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Dr. Jerry Allen is a graduate of Tennessee Technological University in Cookeville (Go Golden Eagles! ...

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Ruminations of a Valley Vet

Blogging by Dr. Jerry Allen, DVM

Heavy Weight Champions


Pet Obesity is a problem. We know this.  The question is, why are our animals so stricken with obesity? I mean dogs can’t open the fridge and make a sandwich nor remove the top of the soda-pop can. If one ever shows that talent, I'm buying him!!!

Seriously, there is really no excuse for an obese animal. We enable our animals to become obese.  I am as guilty as everyone else and I confess I've got a couple of cats that are about as wide as long and a whole list of excuses. But the Truth shall set you free — it’s my fault.

We cast ourselves onto our animals when we shouldn't.  We give them our bad habits on eating. Then we keep reinforcing it. We are killing ourselves and our pets!  We have to stop.

Have you been preached too enough yet? Well, don’t get all offended now. I have an answer! Because I am problem-solver. (I try anyway.)

Weight loss is close to my heart... literally about 4 inches, but in reality, I have been on a weight loss voyage myself and so far have lost over 105 pounds since April of 2017. Is it easy to talk about and easy to understand, yes? But the reality is weight loss is hard. It takes resolve and discipline. But since, as mentioned, the dog or cat can't make a sandwich and depends on us for food... we control the intake so we can institute the diet. And when I say we, I mean YOU TOO.

A few years back, I created the "Dr. Allen 10% Animal Diet."

Everyone who stuck with it lost weight. Is it easy? The idea is childishly simple (as my brain often is) but it's sticking to it that is hard. However, you can do it! Really. I promise.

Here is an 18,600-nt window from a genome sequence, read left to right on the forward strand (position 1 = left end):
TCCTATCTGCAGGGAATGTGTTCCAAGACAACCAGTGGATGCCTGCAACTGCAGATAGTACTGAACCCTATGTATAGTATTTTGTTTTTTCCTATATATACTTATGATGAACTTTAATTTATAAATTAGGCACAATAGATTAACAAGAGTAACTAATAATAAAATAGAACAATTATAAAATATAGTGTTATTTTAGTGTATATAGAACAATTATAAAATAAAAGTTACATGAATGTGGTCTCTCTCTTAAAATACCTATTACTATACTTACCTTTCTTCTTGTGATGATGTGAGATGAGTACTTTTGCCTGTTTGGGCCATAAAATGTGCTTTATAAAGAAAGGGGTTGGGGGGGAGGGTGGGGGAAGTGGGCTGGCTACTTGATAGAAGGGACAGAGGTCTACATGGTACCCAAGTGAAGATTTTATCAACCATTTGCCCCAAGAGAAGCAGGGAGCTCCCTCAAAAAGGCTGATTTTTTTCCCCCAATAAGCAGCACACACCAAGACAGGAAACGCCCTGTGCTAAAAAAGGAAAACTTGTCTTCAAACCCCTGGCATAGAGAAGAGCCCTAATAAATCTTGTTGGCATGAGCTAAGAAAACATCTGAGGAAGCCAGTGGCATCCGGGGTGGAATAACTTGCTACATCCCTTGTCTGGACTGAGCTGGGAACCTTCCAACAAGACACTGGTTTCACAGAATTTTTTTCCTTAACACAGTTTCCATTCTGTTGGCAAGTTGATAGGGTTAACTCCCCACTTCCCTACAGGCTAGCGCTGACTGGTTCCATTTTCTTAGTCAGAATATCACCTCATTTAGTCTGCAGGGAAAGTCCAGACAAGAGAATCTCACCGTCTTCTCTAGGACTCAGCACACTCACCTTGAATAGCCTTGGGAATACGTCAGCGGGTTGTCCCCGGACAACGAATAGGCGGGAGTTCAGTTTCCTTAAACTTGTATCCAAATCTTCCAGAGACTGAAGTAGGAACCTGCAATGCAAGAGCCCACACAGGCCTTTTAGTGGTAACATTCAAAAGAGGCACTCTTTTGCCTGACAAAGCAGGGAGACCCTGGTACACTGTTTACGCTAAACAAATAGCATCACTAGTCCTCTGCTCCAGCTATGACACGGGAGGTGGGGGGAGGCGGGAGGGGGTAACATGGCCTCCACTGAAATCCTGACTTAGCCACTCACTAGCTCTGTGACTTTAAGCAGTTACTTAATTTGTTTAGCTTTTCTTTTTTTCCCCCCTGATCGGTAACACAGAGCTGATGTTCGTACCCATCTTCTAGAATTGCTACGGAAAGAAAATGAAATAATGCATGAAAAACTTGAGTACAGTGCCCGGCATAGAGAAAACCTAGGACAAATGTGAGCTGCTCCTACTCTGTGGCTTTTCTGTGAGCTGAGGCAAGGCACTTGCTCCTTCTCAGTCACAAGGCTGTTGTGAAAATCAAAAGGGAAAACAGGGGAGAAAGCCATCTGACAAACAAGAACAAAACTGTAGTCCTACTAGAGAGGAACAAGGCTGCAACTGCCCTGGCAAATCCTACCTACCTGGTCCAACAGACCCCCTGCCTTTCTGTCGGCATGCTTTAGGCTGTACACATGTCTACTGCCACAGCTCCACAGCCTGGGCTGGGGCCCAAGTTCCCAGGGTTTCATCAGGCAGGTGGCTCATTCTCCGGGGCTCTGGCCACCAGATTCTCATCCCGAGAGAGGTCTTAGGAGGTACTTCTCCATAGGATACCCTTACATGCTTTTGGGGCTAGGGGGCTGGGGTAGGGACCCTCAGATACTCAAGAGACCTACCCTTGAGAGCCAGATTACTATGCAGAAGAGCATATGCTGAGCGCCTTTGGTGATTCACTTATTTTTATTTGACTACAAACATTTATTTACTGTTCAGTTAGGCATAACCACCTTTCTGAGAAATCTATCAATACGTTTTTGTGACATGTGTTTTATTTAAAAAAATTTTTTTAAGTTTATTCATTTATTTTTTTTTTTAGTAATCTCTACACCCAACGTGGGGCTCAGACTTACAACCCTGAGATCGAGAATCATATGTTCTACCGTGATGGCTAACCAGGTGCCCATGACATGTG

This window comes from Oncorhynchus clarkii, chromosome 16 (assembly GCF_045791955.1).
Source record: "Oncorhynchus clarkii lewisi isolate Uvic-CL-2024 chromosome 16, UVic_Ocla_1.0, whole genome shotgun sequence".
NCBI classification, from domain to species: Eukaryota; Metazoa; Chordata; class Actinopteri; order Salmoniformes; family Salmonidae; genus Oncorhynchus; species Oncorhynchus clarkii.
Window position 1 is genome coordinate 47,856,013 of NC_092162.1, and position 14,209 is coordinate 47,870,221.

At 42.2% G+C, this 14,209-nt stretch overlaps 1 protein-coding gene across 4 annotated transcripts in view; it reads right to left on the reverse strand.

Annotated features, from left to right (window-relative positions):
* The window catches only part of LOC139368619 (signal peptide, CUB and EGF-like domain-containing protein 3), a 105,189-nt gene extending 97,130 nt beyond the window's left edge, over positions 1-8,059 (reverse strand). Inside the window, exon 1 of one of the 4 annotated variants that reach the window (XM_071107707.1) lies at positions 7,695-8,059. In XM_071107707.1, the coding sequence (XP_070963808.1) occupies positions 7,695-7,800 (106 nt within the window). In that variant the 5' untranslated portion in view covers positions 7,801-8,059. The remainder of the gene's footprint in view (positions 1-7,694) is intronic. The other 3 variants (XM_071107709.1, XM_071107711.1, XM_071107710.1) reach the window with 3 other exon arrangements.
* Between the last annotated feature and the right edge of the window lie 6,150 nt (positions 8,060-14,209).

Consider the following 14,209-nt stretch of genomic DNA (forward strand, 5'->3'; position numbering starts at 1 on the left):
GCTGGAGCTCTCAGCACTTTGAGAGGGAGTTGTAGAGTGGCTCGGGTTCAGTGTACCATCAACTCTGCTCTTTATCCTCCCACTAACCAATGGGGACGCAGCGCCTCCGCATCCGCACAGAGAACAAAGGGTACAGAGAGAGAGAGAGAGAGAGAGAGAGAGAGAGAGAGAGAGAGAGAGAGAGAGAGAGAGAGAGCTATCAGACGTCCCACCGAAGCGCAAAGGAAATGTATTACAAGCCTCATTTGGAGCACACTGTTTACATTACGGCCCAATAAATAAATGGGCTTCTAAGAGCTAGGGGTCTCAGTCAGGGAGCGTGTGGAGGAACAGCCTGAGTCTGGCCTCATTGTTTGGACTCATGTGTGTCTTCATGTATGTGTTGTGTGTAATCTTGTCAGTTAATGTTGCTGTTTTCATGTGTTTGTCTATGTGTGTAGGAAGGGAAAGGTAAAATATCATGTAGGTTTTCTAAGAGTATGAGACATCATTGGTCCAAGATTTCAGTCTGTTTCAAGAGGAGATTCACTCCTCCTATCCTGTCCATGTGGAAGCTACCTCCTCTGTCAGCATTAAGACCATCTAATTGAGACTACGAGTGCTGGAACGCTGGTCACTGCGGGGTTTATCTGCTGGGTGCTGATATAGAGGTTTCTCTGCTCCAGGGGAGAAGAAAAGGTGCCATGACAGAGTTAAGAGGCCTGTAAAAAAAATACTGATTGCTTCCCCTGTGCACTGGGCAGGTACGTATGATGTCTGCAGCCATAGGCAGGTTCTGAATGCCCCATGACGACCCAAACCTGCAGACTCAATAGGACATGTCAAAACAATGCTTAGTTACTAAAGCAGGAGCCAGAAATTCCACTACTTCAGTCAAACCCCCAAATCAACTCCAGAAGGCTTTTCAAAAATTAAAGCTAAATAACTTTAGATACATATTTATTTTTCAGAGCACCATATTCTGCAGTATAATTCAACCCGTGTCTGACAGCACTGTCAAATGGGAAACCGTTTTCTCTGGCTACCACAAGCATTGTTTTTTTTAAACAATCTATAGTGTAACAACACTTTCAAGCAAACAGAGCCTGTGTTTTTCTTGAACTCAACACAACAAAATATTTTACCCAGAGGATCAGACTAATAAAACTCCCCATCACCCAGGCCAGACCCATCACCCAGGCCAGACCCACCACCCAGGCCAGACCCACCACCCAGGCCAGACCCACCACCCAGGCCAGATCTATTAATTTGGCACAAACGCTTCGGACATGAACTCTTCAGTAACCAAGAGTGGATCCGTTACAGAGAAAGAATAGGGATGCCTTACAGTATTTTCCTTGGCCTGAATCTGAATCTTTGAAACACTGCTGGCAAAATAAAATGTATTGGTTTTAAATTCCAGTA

Here is the protocol:

  1. Buy a small digital scale. The kind bakers use to weigh out flour, sugar, etc. is cheap and easy to obtain. Places like Amazon sell these for sometimes less than 10 dollars.
  2. Get a stainless steel food bowl. Start with a nice clean one.
  3. Weight it empty and write down the weight of the bowl. I recommend using a sharpie and write it on the bowl, or get a notebook and record the empty weight while keeping a daily log of your pet’s feeding amounts and times. It will really help you in the long run.
  4. OK, this weight is your TARE weight (the weight of the bowl you will need to subtract from the total volume of food).
  5. Pour the average amount of food you feed at one time into the honest! Now weigh again. Write this number down. This is your combined weight.
  6. Now the MATH part. Take your combined weight (food and bowl) and subtract your TARE weight (the empty bowl) and the new number is .... you guessed it, what the food weighs!
  7. Yes, you did it!  Now for advanced MATH. Subtract 10% from your food weight. OH NO!!!! percentages!  I will give an example in a minute so don't panic.

This is your NEW number or The food amount by weight that you will be feeding your animal. Write that down.

This is the amount of food you will feed consistently for the next month. Nothing MORE now.

OK, let's walk through one.

Now advanced math.

  • 15 X 10% = 1.5. So we need to feed 1.5 ounces LESS food. 
  • So our new food weight needs to be 13.5 ounces. 
  • So let’s take our empty bowl which weighs 1 ounce on the scale.  
  • 1 ounce plus 13.5 equals 14.5 ounces correct?   
  • Put an empty bowl on the scale, slowly add food until it shows 14.5 ounces. Now we have 13.5 ounces of food in our 1-ounce bowl. So every feeding put the empty bowl on the scale, make sure it's one ounce and then add until you reach the NEW food and bowl weight of 14.5.

If you are really advanced and have a fancy scale you can set the empty bowl to weight 0 and then just add the food to 13.5 but not all scales do this.

Don’t forget, we have to weigh the dog/cat also. Write that down.

  • Feed your new program for a month, re-weigh the pet.
  • If there is no or almost no weight loss, you will need to subtract another 10% from the new food plus bowl weight so you are now feeding 20% less than the original weight of the food for the next month.
  • If you can tell there is a little weight loss, continue the 10% reduction from your original calculation for another month.
  • Any time the weight loss seems to have paused, but it's obvious they need to lose a little more, go down 10% more in the amount of food you feed them for a month and re-evaluate.

This process is slow and sustainable and the animal will not feel deprived and act hungry.  Try it and you'll like it and your pet will be healthier also with all its new found energy and slim body.

What Would You Do?
That Dog Can Run!

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